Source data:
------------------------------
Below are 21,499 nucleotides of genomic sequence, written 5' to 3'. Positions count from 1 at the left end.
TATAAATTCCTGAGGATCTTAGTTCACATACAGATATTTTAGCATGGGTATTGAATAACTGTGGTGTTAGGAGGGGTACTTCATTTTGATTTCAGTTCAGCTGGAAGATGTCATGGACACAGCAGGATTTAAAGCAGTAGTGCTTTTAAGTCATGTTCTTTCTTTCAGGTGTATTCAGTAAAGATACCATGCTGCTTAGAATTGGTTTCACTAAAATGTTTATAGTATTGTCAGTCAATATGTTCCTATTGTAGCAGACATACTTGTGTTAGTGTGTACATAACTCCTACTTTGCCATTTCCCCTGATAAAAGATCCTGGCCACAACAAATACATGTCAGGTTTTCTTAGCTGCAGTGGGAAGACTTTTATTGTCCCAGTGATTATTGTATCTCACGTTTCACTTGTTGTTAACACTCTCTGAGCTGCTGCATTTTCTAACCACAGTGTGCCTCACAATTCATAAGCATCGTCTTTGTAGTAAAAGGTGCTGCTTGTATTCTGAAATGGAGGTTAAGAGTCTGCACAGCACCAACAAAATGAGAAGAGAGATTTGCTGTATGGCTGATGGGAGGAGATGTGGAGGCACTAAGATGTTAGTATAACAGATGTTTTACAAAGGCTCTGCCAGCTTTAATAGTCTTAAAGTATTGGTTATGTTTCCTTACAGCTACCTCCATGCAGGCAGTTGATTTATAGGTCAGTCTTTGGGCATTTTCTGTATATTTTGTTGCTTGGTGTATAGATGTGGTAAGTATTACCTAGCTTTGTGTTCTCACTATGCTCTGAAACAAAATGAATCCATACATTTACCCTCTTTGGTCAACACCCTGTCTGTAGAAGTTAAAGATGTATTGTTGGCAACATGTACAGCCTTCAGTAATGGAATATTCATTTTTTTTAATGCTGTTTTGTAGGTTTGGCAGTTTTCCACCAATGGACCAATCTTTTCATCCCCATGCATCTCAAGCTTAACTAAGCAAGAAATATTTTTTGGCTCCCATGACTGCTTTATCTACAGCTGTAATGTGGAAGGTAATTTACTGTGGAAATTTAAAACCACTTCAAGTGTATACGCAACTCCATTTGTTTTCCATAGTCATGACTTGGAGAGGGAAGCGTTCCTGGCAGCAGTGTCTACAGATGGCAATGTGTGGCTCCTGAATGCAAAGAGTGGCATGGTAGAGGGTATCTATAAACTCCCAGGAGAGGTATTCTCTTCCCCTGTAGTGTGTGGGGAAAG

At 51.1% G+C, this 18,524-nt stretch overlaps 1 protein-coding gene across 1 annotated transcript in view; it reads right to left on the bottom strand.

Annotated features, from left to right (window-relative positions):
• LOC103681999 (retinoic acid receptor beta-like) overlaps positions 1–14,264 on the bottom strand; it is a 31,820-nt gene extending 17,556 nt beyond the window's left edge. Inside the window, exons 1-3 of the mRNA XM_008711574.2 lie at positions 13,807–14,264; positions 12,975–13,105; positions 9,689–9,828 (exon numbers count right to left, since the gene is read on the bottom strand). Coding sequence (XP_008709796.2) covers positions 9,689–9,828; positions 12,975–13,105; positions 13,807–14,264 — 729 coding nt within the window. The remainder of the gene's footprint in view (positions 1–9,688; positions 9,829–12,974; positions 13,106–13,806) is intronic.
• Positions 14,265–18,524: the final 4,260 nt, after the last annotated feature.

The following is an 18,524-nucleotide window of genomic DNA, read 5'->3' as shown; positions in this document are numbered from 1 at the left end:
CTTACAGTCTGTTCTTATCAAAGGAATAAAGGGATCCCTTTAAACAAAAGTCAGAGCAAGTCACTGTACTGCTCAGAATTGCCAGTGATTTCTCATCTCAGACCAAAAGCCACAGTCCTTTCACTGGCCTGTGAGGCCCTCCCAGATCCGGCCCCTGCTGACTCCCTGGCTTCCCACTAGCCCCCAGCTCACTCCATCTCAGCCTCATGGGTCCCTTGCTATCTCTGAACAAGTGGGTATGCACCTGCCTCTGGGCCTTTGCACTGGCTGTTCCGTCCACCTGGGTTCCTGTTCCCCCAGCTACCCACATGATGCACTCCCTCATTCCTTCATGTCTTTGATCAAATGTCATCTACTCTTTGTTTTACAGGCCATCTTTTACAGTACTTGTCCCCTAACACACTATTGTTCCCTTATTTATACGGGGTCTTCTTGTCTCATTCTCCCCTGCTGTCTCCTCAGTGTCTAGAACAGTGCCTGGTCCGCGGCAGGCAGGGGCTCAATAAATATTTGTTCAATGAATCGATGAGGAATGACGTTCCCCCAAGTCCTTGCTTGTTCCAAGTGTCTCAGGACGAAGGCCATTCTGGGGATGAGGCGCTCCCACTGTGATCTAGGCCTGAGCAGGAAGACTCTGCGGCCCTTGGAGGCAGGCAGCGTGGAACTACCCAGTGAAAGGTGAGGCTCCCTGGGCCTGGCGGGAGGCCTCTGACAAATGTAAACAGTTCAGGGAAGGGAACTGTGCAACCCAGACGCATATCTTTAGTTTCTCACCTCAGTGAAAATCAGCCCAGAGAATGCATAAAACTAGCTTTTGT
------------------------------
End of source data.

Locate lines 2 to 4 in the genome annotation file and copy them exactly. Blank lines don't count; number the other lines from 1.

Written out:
TATAAATTCCTGAGGATCTTAGTTCACATACAGATATTTTAGCATGGGTATTGAATAACTGTGGTGTTAGGAGGGGTACTTCATTTTGATTTCAGTTCAGCTGGAAGATGTCATGGACACAGCAGGATTTAAAGCAGTAGTGCTTTTAAGTCATGTTCTTTCTTTCAGGTGTATTCAGTAAAGATACCATGCTGCTTAGAATTGGTTTCACTAAAATGTTTATAGTATTGTCAGTCAATATGTTCCTATTGTAGCAGACATACTTGTGTTAGTGTGTACATAACTCCTACTTTGCCATTTCCCCTGATAAAAGATCCTGGCCACAACAAATACATGTCAGGTTTTCTTAGCTGCAGTGGGAAGACTTTTATTGTCCCAGTGATTATTGTATCTCACGTTTCACTTGTTGTTAACACTCTCTGAGCTGCTGCATTTTCTAACCACAGTGTGCCTCACAATTCATAAGCATCGTCTTTGTAGTAAAAGGTGCTGCTTGTATTCTGAAATGGAGGTTAAGAGTCTGCACAGCACCAACAAAATGAGAAGAGAGATTTGCTGTATGGCTGATGGGAGGAGATGTGGAGGCACTAAGATGTTAGTATAACAGATGTTTTACAAAGGCTCTGCCAGCTTTAATAGTCTTAAAGTATTGGTTATGTTTCCTTACAGCTACCTCCATGCAGGCAGTTGATTTATAGGTCAGTCTTTGGGCATTTTCTGTATATTTTGTTGCTTGGTGTATAGATGTGGTAAGTATTACCTAGCTTTGTGTTCTCACTATGCTCTGAAACAAAATGAATCCATACATTTACCCTCTTTGGTCAACACCCTGTCTGTAGAAGTTAAAGATGTATTGTTGGCAACATGTACAGCCTTCAGTAATGGAATATTCATTTTTTTTAATGCTGTTTTGTAGGTTTGGCAGTTTTCCACCAATGGACCAATCTTTTCATCCCCATGCATCTCAAGCTTAACTAAGCAAGAAATATTTTTTGGCTCCCATGACTGCTTTATCTACAGCTGTAATGTGGAAGGTAATTTACTGTGGAAATTTAAAACCACTTCAAGTGTATACGCAACTCCATTTGTTTTCCATAGTCATGACTTGGAGAGGGAAGCGTTCCTGGCAGCAGTGTCTACAGATGGCAATGTGTGGCTCCTGAATGCAAAGAGTGGCATGGTAGAGGGTATCTATAAACTCCCAGGAGAGGTATTCTCTTCCCCTGTAGTGTGTGGGGAAAG

At 51.1% G+C, this 18,524-nt stretch overlaps 1 protein-coding gene across 1 annotated transcript in view; it reads right to left on the bottom strand.

Annotated features, from left to right (window-relative positions):